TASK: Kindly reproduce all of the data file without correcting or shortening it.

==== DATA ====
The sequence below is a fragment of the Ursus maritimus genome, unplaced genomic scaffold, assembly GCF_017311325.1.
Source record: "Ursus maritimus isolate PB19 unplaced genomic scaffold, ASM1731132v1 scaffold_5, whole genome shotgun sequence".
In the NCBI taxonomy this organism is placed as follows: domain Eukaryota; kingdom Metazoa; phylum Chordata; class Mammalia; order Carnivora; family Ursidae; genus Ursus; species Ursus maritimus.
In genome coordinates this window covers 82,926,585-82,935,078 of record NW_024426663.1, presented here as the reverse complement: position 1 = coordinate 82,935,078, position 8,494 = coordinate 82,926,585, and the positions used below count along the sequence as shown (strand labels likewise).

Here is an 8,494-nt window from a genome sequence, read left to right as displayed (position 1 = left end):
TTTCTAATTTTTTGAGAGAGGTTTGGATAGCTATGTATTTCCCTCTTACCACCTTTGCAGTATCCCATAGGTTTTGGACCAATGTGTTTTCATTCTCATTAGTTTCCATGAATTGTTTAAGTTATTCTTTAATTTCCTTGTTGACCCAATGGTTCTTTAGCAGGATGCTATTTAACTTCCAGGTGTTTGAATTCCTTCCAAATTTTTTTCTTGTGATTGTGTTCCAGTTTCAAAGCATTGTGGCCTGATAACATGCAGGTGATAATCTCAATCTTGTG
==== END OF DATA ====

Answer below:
The sequence below is a fragment of the Ursus maritimus genome, unplaced genomic scaffold, assembly GCF_017311325.1.
Source record: "Ursus maritimus isolate PB19 unplaced genomic scaffold, ASM1731132v1 scaffold_5, whole genome shotgun sequence".
In the NCBI taxonomy this organism is placed as follows: domain Eukaryota; kingdom Metazoa; phylum Chordata; class Mammalia; order Carnivora; family Ursidae; genus Ursus; species Ursus maritimus.
In genome coordinates this window covers 82,926,585-82,935,078 of record NW_024426663.1, presented here as the reverse complement: position 1 = coordinate 82,935,078, position 8,494 = coordinate 82,926,585, and the positions used below count along the sequence as shown (strand labels likewise).

Here is an 8,494-nt window from a genome sequence, read left to right as displayed (position 1 = left end):
TTTCTAATTTTTTGAGAGAGGTTTGGATAGCTATGTATTTCCCTCTTACCACCTTTGCAGTATCCCATAGGTTTTGGACCAATGTGTTTTCATTCTCATTAGTTTCCATGAATTGTTTAAGTTATTCTTTAATTTCCTTGTTGACCCAATGGTTCTTTAGCAGGATGCTATTTAACTTCCAGGTGTTTGAATTCCTTCCAAATTTTTTTCTTGTGATTGTGTTCCAGTTTCAAAGCATTGTGGCCTGATAACATGCAGGTGATAATCTCAATCTTGTG